Success here can hide quirks in the solution but failures here can give the wrong impression about the software.

What’s the Deployment role?

A software solution of any complexity will have dependencies that must be present before the solution can be used. Many of these dependencies go unstated. For instance, a Java program needs a certain level of the Java runtime environment installed to be able to run. .NET based applications require a specific version of the .NET framework and common language runtime to run. In the case of database applications specific versions of the software drivers to connect to the software to the database are required. Click here to see how the the Deployment role fits within the full organizational chart.

In addition to these software dependencies, there may also be hardware dependencies. This could include a minimum amount of member, a required amount of hard disk space, access to multiple machines (such as a database server versus an application server), access to the Internet, and more.

http://www.developer.com/java/ent/article.php/3519186

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A single Goliath or best of breed

No single off-the-shelf system will exactly meet all of your organizational needs. The trick is finding the set of solutions that meet your organization’s needs and that work well with each system within that set of solutions.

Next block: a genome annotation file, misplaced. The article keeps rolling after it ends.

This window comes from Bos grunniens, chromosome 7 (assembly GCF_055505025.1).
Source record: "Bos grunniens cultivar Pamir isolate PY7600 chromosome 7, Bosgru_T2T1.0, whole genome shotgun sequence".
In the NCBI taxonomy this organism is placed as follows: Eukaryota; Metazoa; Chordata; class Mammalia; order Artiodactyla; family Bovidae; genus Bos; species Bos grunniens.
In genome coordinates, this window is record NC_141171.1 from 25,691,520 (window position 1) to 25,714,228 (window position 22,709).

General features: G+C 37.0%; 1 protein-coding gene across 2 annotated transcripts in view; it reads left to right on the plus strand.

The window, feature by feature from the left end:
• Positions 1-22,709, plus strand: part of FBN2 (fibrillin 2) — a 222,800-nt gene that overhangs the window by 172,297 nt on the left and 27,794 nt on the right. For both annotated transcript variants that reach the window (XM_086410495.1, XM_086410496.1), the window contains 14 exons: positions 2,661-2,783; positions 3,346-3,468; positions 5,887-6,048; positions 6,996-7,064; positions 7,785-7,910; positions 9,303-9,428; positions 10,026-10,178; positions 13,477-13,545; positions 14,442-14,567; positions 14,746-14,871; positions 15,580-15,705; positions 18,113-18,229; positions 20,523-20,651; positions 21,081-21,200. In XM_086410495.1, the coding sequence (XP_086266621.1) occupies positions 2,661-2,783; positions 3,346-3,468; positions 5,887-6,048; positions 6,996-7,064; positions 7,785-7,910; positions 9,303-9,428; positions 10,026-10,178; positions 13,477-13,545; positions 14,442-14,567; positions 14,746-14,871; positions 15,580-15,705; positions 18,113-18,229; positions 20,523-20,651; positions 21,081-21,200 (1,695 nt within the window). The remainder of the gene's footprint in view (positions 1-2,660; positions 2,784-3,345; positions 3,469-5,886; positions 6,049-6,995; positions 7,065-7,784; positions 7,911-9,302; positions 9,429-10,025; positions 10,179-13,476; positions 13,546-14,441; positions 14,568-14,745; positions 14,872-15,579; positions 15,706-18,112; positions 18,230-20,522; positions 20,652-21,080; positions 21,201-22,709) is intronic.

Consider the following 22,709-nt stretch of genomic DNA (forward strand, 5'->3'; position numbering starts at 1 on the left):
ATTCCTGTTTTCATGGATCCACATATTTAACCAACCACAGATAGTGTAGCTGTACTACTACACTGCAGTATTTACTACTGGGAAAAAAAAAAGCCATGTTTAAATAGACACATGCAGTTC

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Sell the Strategy Before Selling the Tactics

You need to sell the strategy of technological innovations both to your group and to the organization as a whole. From there, each tactical battle is easier. The organization will already know the expected result and can visualize the success of each tactic resulting in the goal or goals they want.

“Those who fail to plan, plan to fail” was the old cliché that my English teachers inflicted upon me during my junior high school years. Unfortunately, that only conveys part of the message. When discussing how to lead your group forward in any technological innovation, it’s not enough to merely have a plan; you have to sell the plan. You have to get your group to buy into the plan and be willing to make sacrifices in order to reach the plan’s vision.

Failing to sell the plan will often mean having to sell every action you take. Without a good understanding of the plan, most people will assume you don’t have one and will approach each item as a separate “stab-in-the-dark” attempt to improve things.

You need to sell the strategy in what you’re doing both to your group and to the organization as a whole. From there, each tactical battle is easier. The organization will already know the expected result and can visualize the success of each tactic resulting in the goal or goals they want.

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Finding the Right Role in IT